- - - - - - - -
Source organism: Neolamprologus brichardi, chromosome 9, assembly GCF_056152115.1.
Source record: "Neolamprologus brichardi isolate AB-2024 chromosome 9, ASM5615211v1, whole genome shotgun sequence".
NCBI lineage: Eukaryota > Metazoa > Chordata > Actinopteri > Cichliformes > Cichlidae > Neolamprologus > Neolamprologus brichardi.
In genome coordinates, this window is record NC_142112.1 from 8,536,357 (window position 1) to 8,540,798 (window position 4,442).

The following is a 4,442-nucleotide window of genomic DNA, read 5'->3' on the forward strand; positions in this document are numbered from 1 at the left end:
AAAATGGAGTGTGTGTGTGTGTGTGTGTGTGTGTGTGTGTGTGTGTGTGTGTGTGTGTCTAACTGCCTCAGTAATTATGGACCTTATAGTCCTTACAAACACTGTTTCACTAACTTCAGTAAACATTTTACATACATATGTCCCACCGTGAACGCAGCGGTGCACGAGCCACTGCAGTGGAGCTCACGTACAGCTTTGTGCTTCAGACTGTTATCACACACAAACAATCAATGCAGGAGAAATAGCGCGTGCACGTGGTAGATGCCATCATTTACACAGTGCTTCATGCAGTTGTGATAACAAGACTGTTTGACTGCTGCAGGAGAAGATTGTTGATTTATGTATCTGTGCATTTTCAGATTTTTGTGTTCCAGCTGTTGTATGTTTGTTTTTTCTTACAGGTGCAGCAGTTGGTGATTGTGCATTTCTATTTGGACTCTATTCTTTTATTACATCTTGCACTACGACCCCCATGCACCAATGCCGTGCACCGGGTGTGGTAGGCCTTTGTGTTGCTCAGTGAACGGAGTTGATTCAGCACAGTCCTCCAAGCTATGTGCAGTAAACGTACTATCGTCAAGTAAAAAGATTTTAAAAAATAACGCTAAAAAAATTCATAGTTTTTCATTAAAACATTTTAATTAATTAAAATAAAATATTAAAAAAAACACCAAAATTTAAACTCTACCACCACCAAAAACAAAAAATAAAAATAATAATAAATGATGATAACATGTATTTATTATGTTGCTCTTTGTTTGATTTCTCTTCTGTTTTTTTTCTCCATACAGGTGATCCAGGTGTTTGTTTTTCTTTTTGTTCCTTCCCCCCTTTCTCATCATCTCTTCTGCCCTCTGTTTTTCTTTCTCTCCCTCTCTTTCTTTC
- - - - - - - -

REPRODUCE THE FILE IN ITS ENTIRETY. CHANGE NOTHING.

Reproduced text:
Source organism: Neolamprologus brichardi, chromosome 9, assembly GCF_056152115.1.
Source record: "Neolamprologus brichardi isolate AB-2024 chromosome 9, ASM5615211v1, whole genome shotgun sequence".
NCBI lineage: Eukaryota > Metazoa > Chordata > Actinopteri > Cichliformes > Cichlidae > Neolamprologus > Neolamprologus brichardi.
In genome coordinates, this window is record NC_142112.1 from 8,536,357 (window position 1) to 8,540,798 (window position 4,442).

The following is a 4,442-nucleotide window of genomic DNA, read 5'->3' on the forward strand; positions in this document are numbered from 1 at the left end:
AAAATGGAGTGTGTGTGTGTGTGTGTGTGTGTGTGTGTGTGTGTGTGTGTGTGTGTGTCTAACTGCCTCAGTAATTATGGACCTTATAGTCCTTACAAACACTGTTTCACTAACTTCAGTAAACATTTTACATACATATGTCCCACCGTGAACGCAGCGGTGCACGAGCCACTGCAGTGGAGCTCACGTACAGCTTTGTGCTTCAGACTGTTATCACACACAAACAATCAATGCAGGAGAAATAGCGCGTGCACGTGGTAGATGCCATCATTTACACAGTGCTTCATGCAGTTGTGATAACAAGACTGTTTGACTGCTGCAGGAGAAGATTGTTGATTTATGTATCTGTGCATTTTCAGATTTTTGTGTTCCAGCTGTTGTATGTTTGTTTTTTCTTACAGGTGCAGCAGTTGGTGATTGTGCATTTCTATTTGGACTCTATTCTTTTATTACATCTTGCACTACGACCCCCATGCACCAATGCCGTGCACCGGGTGTGGTAGGCCTTTGTGTTGCTCAGTGAACGGAGTTGATTCAGCACAGTCCTCCAAGCTATGTGCAGTAAACGTACTATCGTCAAGTAAAAAGATTTTAAAAAATAACGCTAAAAAAATTCATAGTTTTTCATTAAAACATTTTAATTAATTAAAATAAAATATTAAAAAAAACACCAAAATTTAAACTCTACCACCACCAAAAACAAAAAATAAAAATAATAATAAATGATGATAACATGTATTTATTATGTTGCTCTTTGTTTGATTTCTCTTCTGTTTTTTTTCTCCATACAGGTGATCCAGGTGTTTGTTTTTCTTTTTGTTCCTTCCCCCCTTTCTCATCATCTCTTCTGCCCTCTGTTTTTCTTTCTCTCCCTCTCTTTCTTTC